Our adventure continues through the vast, majestic ocean and takes us to an island that is historically significant, scattered with World War II remnants and surrounded by alluring islets.
Maloelap Atoll, which literally means the great ocean, has a land area of only 9.8 square kilometers. But that modest land area encloses a lagoon of 972 square kilometers. It is located 11 miles north of of Aur. The German and Japanese empires once made claims to the atoll in the early and mid-20th century.
In 2021, when the most recent census was taken, it was reported that 395 people lived in Maloelap. The atoll has five elementary schools. Our team of Upward Bound and CMI staff and students visited the administrative center in Tarawa last month. It has only two churches: the Protestant and Assembly of God churches.
We tossed some of our food rations to the ocean as we approached Malolelap’s point of entry to honor the spirit of a former landowner. It is believed that if we did this, our passage around the atoll would be safe.
It was Saturday afternoon when we reached Tarawa, and the light aqua hues illuminated the water. Tarawa’s coastline was serene. A dock constructed during the Japanese occupation was also visible. The dock has some damaged sections.
After getting off the boat, I took a snorkel and swimming goggles and swam by myself by the lagoon to cool off from the raging heat. It was a decent amount of cooling as I immersed myself in the water.
We stayed at Tarawa Elementary School, which has four classrooms and five teachers. The school’s headteacher is Rubon Benjamin, who also serves as the pastor of the Assembly of God church on the island.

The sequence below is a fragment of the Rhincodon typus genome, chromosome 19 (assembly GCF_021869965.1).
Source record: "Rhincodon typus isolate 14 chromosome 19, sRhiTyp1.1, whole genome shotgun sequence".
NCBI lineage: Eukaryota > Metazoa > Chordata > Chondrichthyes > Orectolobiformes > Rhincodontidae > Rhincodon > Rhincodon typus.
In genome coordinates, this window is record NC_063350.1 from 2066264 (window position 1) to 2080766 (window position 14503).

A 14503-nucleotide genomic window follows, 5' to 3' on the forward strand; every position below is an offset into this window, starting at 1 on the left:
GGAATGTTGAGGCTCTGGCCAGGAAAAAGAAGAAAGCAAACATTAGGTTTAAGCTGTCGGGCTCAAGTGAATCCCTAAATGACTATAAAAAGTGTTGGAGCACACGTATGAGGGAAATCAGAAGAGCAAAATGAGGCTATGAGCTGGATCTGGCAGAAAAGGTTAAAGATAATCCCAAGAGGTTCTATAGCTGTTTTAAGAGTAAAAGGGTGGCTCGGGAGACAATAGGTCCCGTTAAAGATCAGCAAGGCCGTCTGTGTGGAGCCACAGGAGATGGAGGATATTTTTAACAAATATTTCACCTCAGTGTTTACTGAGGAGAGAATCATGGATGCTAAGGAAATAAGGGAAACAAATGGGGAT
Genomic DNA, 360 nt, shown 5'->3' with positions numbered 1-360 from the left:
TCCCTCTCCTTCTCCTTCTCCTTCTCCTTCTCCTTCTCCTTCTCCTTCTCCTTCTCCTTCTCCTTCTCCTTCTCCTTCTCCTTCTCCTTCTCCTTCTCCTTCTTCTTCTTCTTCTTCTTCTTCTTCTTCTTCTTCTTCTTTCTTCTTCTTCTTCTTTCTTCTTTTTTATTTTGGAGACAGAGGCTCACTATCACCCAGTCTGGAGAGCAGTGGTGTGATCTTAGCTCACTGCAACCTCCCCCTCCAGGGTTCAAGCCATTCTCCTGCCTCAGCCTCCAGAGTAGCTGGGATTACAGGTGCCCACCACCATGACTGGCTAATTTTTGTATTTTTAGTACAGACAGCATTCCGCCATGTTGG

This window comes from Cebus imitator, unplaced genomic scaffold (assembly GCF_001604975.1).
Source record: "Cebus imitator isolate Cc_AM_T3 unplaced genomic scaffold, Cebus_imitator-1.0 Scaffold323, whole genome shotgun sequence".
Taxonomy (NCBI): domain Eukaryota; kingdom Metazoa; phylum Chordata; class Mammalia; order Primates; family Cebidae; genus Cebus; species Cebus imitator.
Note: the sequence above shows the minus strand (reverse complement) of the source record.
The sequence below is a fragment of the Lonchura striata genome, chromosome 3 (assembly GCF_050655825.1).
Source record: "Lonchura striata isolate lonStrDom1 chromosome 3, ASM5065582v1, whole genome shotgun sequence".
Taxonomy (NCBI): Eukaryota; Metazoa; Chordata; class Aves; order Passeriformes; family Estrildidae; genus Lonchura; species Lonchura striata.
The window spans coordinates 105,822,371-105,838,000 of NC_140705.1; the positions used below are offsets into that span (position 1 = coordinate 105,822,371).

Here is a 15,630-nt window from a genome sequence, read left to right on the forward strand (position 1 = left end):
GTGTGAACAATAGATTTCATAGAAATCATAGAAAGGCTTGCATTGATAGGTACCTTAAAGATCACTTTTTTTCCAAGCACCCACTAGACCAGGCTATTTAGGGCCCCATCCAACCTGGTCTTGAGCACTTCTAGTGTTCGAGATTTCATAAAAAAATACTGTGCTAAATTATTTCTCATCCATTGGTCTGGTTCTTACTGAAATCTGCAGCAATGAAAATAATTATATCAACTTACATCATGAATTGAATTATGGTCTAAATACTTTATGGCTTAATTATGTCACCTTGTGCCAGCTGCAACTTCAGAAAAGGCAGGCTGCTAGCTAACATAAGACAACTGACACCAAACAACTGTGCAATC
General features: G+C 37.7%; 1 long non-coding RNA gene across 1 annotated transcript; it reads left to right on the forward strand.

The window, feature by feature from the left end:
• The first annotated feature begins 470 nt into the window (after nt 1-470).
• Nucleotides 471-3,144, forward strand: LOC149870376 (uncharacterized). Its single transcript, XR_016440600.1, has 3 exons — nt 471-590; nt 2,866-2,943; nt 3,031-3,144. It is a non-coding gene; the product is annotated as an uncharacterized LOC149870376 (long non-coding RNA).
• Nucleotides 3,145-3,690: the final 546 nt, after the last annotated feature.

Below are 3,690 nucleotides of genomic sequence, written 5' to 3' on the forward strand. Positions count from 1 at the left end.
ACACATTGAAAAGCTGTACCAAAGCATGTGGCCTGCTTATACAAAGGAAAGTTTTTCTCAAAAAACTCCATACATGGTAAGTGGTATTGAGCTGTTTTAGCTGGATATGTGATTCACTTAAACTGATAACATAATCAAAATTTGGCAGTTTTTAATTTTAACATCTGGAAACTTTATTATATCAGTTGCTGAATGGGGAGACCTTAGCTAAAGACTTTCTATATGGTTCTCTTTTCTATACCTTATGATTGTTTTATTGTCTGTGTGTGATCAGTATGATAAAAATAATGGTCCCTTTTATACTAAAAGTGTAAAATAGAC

A welcoming team showed up almost in the wee hours of the morning, just as it was getting dark and we were about to fall asleep. The women in the community serenaded us as they strummed their ukulele and sang enthusiastically. They carried woven coconut frond baskets containing local foods. We treated them to the staples of the capital city, like rice and chicken, as a sign of our gratitude. Apparently, they were not well informed on arrival and had little time to organize a small welcome for us.
The following day, in the late morning, we went to the small AOG church, where Pastor Benjamin conducted the service. From the school to the church, it takes five minutes to walk. There were not many people in the congregation, but when the 25 of us from Majuro arrived, the church was almost full. Towels and toiletries that were put together by Upward Bound students the night before the service were used to decorate the church’s interior. After Pastor Benjamin finished his sermon, we gave our offering, or tithing, in a woven basket.
Following the church service, we went deep into the jungle of Tarawa, exploring monuments from the Second World War. As we were walking, we saw that some of the houses of the Tarawa residents were constructed using a combination of primitive and modern technology.
The World War II relics we saw on the tour mostly belonged to the Japanese military. There were numerous bunkers, abandoned medical and electrical facilities, deteriorating artillery gun emplacements, and an execution site for Japanese soldiers who violated protocol.
The hardest thing about being on a trip is having to say goodbye. As we were packing our stay stuff to leave for Aur, Aur, we thanked the kind-hearted people of Tarawa. Despite the difficulties they face, they appear to have maintained their strength and maintained an upbeat demeanor through everything they go through.